Companies embrace talent management to support business
As the economy turns around, companies are looking to retain and
attract top talent to drive innovation, and theyre renewing their
focus on talent management programs to support these efforts,
according to a new global study on rewards and benefits.
The Towers Watson Global Talent Management and Rewards survey,
which included results from 1,176 global companies, including 314
from the United States, showed that most respondents reported that
cuts made during the recession hurt their ability to not only
engage employees, but
also to recruit top talent. As a result, companies are
re-evaluating their talent management efforts, says Jackie Greaner,
North America practice leader for talent management and
organizational alignment at Towers Watson.
What we are finding is that companies are primarily focused on
growth and the development of innovative products and services.
Theyre shifting away from competing on image and reputation, says
Companies are looking for top talent to drive that innovation, she
says. According to the survey, talent management priorities include
ensuring the readiness of talent for critical roles (62 percent);
increasing the investment in building an internal pipeline of
talent (60 percent); and creating more movement, rotation, and
development opportunities for talent (51 percent).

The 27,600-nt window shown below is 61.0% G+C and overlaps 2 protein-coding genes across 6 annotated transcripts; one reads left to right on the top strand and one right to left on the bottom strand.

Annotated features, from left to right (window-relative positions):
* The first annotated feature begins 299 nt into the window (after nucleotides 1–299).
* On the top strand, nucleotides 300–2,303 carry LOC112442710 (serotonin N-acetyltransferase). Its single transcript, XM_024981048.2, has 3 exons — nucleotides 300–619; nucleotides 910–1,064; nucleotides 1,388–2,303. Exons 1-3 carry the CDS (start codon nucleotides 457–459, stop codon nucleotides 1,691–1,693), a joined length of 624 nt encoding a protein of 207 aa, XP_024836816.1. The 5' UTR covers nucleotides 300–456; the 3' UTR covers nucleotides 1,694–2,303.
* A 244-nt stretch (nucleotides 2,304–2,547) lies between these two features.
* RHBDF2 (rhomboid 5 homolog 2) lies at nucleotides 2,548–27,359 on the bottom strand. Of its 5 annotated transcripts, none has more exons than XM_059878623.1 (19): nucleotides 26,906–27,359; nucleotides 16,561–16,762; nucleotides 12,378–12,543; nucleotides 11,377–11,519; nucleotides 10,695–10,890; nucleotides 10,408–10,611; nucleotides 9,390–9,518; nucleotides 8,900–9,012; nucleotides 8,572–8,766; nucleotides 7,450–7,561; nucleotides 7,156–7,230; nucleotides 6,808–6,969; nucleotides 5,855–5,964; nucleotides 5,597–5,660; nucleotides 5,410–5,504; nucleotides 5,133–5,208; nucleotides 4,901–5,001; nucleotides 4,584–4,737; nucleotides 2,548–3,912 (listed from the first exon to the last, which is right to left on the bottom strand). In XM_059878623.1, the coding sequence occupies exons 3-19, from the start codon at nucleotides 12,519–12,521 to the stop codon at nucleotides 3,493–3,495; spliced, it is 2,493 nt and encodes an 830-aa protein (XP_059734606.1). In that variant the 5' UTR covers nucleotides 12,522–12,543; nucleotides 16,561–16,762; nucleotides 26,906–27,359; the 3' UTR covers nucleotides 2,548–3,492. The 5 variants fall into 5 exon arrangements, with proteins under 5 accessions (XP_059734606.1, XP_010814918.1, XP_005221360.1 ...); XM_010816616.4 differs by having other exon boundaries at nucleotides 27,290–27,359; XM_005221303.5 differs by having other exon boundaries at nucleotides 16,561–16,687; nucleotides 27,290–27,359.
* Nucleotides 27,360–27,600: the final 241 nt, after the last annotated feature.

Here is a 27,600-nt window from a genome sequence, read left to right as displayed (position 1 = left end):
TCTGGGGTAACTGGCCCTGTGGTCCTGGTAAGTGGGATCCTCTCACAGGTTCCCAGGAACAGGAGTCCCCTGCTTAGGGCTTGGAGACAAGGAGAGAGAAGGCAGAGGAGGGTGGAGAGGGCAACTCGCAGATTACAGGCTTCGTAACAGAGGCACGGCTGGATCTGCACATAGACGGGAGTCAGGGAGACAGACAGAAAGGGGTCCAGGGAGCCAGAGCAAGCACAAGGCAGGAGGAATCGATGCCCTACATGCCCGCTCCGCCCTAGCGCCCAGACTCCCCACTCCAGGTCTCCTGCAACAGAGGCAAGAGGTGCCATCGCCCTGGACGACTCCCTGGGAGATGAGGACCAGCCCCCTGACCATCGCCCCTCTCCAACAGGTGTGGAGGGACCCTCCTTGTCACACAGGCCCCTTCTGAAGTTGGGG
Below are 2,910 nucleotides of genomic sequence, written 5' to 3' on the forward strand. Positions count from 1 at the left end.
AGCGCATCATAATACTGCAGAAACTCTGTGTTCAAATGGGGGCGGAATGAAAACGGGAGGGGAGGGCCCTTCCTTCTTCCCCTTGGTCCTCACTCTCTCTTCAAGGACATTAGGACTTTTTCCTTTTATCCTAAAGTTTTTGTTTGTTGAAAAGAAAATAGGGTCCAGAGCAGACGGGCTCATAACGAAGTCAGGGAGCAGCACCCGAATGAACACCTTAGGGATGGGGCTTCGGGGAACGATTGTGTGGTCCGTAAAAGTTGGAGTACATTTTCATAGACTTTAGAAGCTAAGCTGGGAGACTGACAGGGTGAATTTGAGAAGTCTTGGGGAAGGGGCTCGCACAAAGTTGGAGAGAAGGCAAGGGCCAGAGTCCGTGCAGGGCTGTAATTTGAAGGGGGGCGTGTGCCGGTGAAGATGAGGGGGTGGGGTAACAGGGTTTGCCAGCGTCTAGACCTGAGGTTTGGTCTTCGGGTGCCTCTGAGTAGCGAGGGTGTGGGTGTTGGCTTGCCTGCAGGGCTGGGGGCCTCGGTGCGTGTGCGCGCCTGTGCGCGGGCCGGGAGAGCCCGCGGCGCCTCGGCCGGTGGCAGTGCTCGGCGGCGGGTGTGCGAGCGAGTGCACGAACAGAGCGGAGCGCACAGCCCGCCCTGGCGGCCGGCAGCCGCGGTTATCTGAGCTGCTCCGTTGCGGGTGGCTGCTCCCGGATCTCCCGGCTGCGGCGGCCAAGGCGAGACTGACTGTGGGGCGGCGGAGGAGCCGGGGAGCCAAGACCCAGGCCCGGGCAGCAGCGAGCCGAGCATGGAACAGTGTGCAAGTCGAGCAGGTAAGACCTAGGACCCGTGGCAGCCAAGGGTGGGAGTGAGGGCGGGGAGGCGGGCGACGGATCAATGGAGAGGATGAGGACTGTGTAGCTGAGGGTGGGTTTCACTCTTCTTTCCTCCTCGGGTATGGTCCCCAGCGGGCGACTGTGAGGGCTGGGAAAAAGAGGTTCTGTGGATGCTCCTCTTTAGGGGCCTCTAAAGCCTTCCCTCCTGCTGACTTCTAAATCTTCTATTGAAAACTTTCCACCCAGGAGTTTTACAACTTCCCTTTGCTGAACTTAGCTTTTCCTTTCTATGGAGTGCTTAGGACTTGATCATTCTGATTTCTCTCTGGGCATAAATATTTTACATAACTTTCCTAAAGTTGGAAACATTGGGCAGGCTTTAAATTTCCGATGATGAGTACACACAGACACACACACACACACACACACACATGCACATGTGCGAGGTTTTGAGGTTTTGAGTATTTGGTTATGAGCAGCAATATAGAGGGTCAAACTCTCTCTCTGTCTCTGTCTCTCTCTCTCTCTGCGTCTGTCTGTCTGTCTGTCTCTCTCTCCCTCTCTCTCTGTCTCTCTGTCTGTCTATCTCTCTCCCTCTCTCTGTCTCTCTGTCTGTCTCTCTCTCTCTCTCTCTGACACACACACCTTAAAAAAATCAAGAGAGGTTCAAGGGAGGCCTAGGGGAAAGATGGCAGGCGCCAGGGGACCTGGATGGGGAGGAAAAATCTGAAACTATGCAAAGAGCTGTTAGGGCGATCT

Leadership development is also a priority, notes Greaner. The study
showed that there is also an increased emphasis on developing
leaders with critical competencies of results orientation,
strategic visioning, and change leadership, she notes.
The specific talent management priorities that companies plan to
focus on include leadership development programs (77 percent);
career pathing and planning (75 percent); coaching and mentoring
(68 percent); performance management (66 percent); leadership
assessment (65 percent); and employee learning and development (61
Greaner notes that although, in general, companies did not have a
difficult time retaining employees during the downturn, the story
was different when it came to attracting and retaining top talent
or critical skill employees. According to the study, 15 percent had
problems attracting all employees, but 60 percent had trouble
attracting top talent. As for retention, 11 percent had problems
retaining all employees, whereas 30 percent had problems retaining
critical-skill employees. Thus, companies are also putting more of
an emphasis on career development, succession planning, and
leadership competencies, according to the survey.
As the economy continues to improve, it will be critical to
differentiate between employees and to ensure rewards and
development programs are effective, notes Greaner. There will also
be the critical need to develop competencies so that leaders can
manage in the new environment, she adds.